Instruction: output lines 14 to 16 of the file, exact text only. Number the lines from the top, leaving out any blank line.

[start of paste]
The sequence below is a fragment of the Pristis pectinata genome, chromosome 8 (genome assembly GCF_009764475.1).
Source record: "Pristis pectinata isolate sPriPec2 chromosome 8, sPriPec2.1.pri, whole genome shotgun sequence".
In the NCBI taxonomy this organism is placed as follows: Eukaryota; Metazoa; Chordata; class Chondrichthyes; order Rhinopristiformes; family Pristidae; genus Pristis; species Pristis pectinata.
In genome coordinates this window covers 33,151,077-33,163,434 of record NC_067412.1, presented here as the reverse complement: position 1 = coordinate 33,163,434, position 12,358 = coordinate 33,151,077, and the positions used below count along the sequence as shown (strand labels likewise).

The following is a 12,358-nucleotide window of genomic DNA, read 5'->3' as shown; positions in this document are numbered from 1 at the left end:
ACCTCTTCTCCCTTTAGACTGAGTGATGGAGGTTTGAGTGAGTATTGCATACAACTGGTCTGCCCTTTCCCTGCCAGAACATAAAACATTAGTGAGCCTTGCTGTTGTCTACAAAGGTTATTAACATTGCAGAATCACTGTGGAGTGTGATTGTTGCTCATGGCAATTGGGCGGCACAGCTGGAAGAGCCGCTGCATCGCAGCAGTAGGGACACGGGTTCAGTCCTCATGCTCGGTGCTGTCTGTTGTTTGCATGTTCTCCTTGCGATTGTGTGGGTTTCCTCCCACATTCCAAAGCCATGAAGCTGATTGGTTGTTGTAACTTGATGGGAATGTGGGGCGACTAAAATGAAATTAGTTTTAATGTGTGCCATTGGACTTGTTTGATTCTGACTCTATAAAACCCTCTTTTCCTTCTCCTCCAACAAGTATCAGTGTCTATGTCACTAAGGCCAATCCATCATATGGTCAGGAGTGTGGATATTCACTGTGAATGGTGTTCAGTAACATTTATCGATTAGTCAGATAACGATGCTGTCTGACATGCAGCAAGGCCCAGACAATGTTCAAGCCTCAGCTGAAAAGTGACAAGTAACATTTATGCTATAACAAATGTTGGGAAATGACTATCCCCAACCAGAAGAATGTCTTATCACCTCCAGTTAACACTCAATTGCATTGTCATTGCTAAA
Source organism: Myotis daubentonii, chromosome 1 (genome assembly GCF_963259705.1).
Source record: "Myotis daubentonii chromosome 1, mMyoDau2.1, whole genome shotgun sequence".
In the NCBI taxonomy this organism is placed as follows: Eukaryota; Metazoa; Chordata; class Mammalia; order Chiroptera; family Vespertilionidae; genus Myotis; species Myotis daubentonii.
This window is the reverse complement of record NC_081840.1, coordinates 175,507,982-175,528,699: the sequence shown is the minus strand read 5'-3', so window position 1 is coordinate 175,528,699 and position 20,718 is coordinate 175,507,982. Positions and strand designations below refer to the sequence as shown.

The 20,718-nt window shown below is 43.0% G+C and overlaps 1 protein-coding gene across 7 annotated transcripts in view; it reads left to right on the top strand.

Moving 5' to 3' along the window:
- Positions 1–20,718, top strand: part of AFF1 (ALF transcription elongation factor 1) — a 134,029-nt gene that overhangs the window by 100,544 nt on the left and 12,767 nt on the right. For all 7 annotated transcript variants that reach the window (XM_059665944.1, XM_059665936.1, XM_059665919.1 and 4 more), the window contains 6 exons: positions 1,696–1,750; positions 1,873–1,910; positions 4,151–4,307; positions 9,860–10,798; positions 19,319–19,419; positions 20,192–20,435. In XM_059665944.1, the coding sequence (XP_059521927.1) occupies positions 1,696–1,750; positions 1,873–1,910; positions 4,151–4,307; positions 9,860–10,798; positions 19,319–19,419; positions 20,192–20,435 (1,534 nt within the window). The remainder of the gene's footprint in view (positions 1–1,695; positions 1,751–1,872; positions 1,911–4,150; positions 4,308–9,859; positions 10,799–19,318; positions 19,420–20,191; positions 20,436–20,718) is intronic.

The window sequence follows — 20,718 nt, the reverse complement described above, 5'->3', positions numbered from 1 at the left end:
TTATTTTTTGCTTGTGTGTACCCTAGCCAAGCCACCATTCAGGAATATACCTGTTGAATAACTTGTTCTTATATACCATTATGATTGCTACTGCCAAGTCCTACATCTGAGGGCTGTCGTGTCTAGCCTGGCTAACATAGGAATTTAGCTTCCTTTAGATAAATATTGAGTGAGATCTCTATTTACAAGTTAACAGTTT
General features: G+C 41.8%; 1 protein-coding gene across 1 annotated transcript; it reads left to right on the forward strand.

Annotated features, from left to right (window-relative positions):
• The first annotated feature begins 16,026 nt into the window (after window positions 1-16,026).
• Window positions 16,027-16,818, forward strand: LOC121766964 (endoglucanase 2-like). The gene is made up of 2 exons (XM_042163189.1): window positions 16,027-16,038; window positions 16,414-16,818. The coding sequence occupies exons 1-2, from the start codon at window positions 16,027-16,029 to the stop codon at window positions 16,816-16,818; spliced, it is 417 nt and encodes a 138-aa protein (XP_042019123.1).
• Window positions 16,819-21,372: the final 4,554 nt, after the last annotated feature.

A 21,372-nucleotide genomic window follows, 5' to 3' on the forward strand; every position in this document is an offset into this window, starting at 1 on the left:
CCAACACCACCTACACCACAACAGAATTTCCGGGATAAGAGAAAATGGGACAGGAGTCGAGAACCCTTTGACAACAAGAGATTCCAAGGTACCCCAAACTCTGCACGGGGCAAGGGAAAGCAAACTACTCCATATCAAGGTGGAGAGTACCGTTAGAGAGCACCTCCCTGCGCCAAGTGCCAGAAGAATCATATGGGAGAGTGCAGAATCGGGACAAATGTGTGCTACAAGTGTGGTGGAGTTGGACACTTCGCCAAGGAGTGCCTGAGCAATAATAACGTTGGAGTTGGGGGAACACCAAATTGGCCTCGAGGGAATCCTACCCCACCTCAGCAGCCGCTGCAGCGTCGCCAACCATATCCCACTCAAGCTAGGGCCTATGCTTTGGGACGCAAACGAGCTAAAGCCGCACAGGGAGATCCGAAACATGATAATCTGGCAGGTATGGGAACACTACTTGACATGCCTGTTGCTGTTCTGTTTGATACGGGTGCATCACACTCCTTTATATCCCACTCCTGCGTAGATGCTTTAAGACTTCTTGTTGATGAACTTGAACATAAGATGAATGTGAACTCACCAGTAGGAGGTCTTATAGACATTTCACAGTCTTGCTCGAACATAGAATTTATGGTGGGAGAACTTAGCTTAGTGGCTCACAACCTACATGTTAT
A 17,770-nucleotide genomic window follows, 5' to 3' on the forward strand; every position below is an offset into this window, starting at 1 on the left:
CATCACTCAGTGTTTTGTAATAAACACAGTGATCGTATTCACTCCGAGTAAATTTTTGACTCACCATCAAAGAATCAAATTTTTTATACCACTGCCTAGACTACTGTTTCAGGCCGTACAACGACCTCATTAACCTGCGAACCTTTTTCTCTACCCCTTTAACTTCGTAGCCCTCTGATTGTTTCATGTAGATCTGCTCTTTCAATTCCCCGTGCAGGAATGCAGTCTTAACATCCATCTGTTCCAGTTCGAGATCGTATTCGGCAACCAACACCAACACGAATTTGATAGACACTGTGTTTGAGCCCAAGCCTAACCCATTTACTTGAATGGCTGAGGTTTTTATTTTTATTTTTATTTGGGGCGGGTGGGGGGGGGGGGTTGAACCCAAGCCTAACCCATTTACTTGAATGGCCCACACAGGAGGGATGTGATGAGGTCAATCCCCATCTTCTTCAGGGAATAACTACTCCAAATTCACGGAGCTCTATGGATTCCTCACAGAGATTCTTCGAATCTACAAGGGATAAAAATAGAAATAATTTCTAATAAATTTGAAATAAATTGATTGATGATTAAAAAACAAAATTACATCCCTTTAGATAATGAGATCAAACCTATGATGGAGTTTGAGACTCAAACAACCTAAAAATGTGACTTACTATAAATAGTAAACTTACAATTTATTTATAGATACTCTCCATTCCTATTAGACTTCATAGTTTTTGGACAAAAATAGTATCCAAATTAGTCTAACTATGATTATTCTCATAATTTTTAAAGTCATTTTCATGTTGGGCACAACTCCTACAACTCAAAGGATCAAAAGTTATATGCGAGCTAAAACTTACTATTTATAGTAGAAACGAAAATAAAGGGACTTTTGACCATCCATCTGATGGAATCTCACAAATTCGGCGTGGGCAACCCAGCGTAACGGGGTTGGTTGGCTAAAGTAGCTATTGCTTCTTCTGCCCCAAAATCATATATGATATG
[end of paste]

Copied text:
The window sequence follows — 20,718 nt, the reverse complement described above, 5'->3', positions numbered from 1 at the left end:
TTATTTTTTGCTTGTGTGTACCCTAGCCAAGCCACCATTCAGGAATATACCTGTTGAATAACTTGTTCTTATATACCATTATGATTGCTACTGCCAAGTCCTACATCTGAGGGCTGTCGTGTCTAGCCTGGCTAACATAGGAATTTAGCTTCCTTTAGATAAATATTGAGTGAGATCTCTATTTACAAGTTAACAGTTT
General features: G+C 41.8%; 1 protein-coding gene across 1 annotated transcript; it reads left to right on the forward strand.